Coming to America: A lesson Navarro is learning when basketball visits the United States
Published on Wednesday, November 23, 2022 at 8:53 pm
By Jim Walker
South Point – When in Rome, do as the Romans do. While in America, I play basketball.
And so foreign exchange student Araceli Navarro has traveled from Spain to South Point to experience American culture, Appalachian style.
Navarro is staying with the Caleb Copley family and trying to learn new things from people, from education to sports. While this is a great learning experience, there is quite an adjustment period.
“I wanted to learn more about American culture and live a different experience so I did the exchange,” Navarro said.
“Obviously, the first weeks it’s strange because I don’t know everyone’s different lifestyles. It’s not bad, it’s different. But you can learn how to live with different people so it’s a good experience.
Navarro has a brother, Roman, who is 6-foot-8 and plays college basketball and semi-pro in his native Spain, where players can do both.
“He’s good,” Navarro said of her brother.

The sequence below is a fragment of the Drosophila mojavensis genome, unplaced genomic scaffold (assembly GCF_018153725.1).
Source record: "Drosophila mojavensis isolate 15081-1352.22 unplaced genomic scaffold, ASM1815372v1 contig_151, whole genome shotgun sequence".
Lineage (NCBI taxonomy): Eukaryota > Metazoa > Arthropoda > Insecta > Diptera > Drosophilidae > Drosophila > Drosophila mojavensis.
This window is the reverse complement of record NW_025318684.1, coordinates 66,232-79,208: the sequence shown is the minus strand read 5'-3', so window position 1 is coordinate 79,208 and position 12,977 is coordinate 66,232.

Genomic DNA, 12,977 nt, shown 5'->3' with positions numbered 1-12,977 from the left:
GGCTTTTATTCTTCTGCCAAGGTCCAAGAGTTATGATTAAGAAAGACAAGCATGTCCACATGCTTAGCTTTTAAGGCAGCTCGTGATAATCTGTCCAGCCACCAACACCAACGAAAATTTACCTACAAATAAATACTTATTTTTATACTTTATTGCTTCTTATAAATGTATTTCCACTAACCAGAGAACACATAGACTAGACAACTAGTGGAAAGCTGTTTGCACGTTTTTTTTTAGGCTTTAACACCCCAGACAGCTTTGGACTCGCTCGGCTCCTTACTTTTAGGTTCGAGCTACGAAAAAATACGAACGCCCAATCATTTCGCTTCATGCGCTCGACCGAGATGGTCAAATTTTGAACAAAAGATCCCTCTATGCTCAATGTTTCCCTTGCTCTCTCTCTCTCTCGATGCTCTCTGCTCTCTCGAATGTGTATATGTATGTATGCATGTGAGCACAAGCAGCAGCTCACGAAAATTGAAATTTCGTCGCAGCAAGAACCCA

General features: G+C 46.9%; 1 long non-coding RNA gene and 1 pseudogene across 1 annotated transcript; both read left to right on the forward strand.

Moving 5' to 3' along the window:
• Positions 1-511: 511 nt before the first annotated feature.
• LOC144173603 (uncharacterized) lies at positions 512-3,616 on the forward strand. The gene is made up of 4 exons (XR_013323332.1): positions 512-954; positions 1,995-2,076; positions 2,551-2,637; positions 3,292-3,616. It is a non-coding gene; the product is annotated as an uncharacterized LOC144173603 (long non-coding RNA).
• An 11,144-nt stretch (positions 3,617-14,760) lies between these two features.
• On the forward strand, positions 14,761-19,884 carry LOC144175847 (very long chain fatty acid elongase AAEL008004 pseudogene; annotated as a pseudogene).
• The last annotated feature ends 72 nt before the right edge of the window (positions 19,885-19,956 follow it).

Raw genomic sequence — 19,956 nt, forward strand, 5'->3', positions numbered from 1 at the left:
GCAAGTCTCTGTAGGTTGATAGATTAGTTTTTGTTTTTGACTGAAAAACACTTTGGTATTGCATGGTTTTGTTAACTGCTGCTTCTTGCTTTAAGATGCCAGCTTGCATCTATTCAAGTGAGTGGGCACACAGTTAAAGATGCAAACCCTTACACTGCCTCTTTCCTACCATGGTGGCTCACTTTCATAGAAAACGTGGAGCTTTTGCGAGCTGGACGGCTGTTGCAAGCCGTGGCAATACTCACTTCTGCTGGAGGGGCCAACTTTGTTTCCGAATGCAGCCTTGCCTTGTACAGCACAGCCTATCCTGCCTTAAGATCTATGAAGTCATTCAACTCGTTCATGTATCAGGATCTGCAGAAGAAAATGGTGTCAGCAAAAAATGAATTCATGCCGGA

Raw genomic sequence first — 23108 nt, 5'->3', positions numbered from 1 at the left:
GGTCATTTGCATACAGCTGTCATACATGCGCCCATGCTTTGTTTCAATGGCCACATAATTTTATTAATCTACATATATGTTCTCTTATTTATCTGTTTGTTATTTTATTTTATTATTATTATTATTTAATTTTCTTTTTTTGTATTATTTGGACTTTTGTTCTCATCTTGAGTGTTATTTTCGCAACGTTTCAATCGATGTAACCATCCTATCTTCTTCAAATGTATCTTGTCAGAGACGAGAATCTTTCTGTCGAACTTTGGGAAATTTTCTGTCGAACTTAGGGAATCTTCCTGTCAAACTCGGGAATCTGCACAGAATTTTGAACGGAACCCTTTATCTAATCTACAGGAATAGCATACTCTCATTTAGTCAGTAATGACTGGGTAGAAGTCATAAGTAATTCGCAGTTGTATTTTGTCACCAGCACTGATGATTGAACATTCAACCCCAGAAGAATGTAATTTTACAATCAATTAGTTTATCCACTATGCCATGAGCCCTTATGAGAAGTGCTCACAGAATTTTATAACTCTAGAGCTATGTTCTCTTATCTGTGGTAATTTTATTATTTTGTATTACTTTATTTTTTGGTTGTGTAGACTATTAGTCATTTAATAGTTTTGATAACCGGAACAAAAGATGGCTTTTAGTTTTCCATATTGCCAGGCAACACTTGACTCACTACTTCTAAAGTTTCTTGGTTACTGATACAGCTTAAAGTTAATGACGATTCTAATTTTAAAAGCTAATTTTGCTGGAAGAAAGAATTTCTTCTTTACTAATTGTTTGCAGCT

Araceli said he has played a little basketball “but not here.”
“I’ve been watching my brother since I was little and I really love basketball and the games and I’ve been watching it. I didn’t know I was going to play, but I got an offer and I decided to give it a try.
But Navarro quickly realized that there was a big difference between watching and playing.
“The first week it was difficult for me to understand everything and I still have a difficult tie to understand the plays. But I’m really trying and I’m getting there, so it’s difficult but not too much,” Navarro said.
Things may have been awkward for Navarro at first when she arrived at the Copley home, but Caleb said Copley’s family also had an adjustment period.
When Navayaro arrived there was a slight problem with the language – to be precise – the pronunciation. Copley said Navarro speaks English well and her accent is very easy to understand, but the Southeast Ohio accent was difficult for her at first.
“She’s worked on her English since she was a little kid,” Copley said. “But she said our accents threw her off when she first got here. If she understood what we were saying, she could understand the words. It would be the same if someone came here from New York. They wouldn’t have a clue. They wouldn’t pick up on the nuances of our accent.